• Updating and expanding Regulation SCI, which is designed to help ensure entities such as stock exchanges, clearinghouses, alternative trading systems, and self-regulatory organizations have sound technology programs, business continuity plans, testing protocols, and data backups
  • Strengthening cybersecurity hygiene and incident reporting for financial sector registrants, considering guidance issued by the Cybersecurity and Infrastructure Security Agency and others
  • Determining how customers and clients receive notifications about cyber events when their data has been accessed and potentially changing the timing and substance of notifications as required under Regulation S-P
  • Disclosing cybersecurity practices, cyber risks, and cyber events for public companies
  • Further addressing cybersecurity risk related to service providers to protect investors and make sure key services are not disrupted

Chair remarks on dynamic regulations

Before the Exchequer Club of Washington, D.C., on Jan. 19, 2022, Chair Gensler presented prepared remarks on dynamic regulations for a dynamic society specifically highlighting a 1963 report saying that “no regulation can be static in a dynamic society.” He described two guiding principles over dynamic regulations:

  • Continuing to drive efficiency in the U.S. capital markets
  • Modernizing the SEC rules for today’s economy and technologies

He said that efficiency is about lower costs for both issuers and investors and stated that he has requested recommendations from SEC staff about how to move toward increased efficiency in the capital markets through competition and transparency. Gensler then discussed modernizing SEC rules for the current economy and technologies and the importance of innovation in the U.S. markets. He said that the “most dramatic change to our markets is the use of predictive data analytics and artificial intelligence” and that while these developments increase access and choice, they also create significant public policy considerations, including conflicts of interest, bias, and systemic risks.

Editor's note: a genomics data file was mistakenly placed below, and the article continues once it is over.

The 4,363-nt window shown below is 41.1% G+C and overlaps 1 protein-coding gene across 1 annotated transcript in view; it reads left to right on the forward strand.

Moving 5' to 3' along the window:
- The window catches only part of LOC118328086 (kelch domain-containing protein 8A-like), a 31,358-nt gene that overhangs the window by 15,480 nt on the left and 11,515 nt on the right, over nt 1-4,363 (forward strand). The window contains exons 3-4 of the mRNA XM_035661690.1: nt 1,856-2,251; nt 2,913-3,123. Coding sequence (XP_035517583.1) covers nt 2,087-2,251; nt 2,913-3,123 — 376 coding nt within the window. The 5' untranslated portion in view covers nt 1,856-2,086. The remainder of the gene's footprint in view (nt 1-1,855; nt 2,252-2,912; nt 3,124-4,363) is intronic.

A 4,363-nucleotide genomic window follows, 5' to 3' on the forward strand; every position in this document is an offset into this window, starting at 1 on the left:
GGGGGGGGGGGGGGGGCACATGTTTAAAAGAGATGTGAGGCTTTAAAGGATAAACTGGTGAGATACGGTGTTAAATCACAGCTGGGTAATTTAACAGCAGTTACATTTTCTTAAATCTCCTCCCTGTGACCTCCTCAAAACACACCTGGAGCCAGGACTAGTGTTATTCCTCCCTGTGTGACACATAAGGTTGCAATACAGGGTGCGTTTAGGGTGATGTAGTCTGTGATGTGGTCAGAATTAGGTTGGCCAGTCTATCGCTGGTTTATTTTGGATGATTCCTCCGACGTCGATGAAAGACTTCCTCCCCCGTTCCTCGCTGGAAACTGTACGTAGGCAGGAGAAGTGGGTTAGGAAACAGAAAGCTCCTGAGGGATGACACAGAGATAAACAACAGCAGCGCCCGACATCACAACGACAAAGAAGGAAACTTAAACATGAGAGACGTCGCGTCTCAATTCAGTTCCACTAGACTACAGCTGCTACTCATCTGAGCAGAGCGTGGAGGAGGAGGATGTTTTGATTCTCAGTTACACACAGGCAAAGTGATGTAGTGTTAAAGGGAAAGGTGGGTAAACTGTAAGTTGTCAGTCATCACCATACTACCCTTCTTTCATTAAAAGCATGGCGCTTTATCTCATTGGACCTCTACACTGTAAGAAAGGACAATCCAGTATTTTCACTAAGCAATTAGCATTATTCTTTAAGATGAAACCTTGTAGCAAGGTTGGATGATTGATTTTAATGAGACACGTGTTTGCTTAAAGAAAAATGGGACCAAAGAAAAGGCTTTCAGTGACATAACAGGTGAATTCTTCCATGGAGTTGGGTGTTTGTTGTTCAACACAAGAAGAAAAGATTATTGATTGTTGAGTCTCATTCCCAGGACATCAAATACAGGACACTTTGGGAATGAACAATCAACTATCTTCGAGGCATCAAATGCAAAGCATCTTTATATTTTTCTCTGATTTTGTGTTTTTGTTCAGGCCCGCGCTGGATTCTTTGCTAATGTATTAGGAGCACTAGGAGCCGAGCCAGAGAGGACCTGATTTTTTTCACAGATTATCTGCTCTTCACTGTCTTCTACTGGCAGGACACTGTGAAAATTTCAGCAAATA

Commissioner leaves SEC

Elad Roisman issued a departing statement on Jan. 21, 2022, his last day as SEC commissioner. Roisman reflected on his time at the SEC, the importance of the SEC’s mission, and his gratitude for those with whom he has worked.

On the same day, Chair Gensler and Commissioners Peirce, Crenshaw, and Allison Herren Lee jointly issued a statement on Roisman’s departure thanking him for his service to the SEC and highlighting his many contributions.

From the Public Company Accounting Oversight Board (PCAOB)

PCAOB creates new advisory groups

On Jan. 31, 2022, the PCAOB announced the creation of two new advisory groups: the Investor Advisory Group and the Standards and Emerging Issues Advisory Group. These advisory groups have been created to enhance investor and stakeholder engagement and will help the PCAOB gather input from stakeholders and investors on how to improve audit quality. With this announcement, the PCAOB issued a request for public comment to solicit input on the proposed structures of the two new groups and a request for nominations.

The PCAOB expects to announce appointments early this spring and anticipates that public meetings will begin shortly thereafter.

Comments and nominations are due Feb. 28, 2022.

From the American Institute of Certified Public Accountants and the Chartered Institute of Management Accountants (AICPA and CIMA)

AICPA releases digital assets practice aid

During January 2022, the AICPA and CIMA released a practice aid addressing accounting for and auditing of digital assets. The practice aid provides nonauthoritative guidance that is specific to U.S. generally accepted accounting principles and generally accepted auditing standards and is based on existing professional literature and the experience of members of the Digital Assets Working Group.

From the Center for Audit Quality (CAQ)

CAQ introduces Bold Ambition

On Jan. 20, 2022, the CAQ issued its January 2022 edition of Audit Committee Insights, which addresses several topics including one of its new initiatives, Bold Ambition, which is supported by the eight CAQ governing board members, one of which is Crowe. Bold Ambition is designed to bring awareness to the profession’s progress on diversity, equity, and inclusion. It identifies its purpose as “for the public company audit profession to pave the way towards a more inclusive, future state of community.” According to the CAQ, pursuing greater diversity and inclusion in the accounting profession advances equity and opportunity and “it helps the accounting profession better perform its public mission and, ultimately, improve audit quality."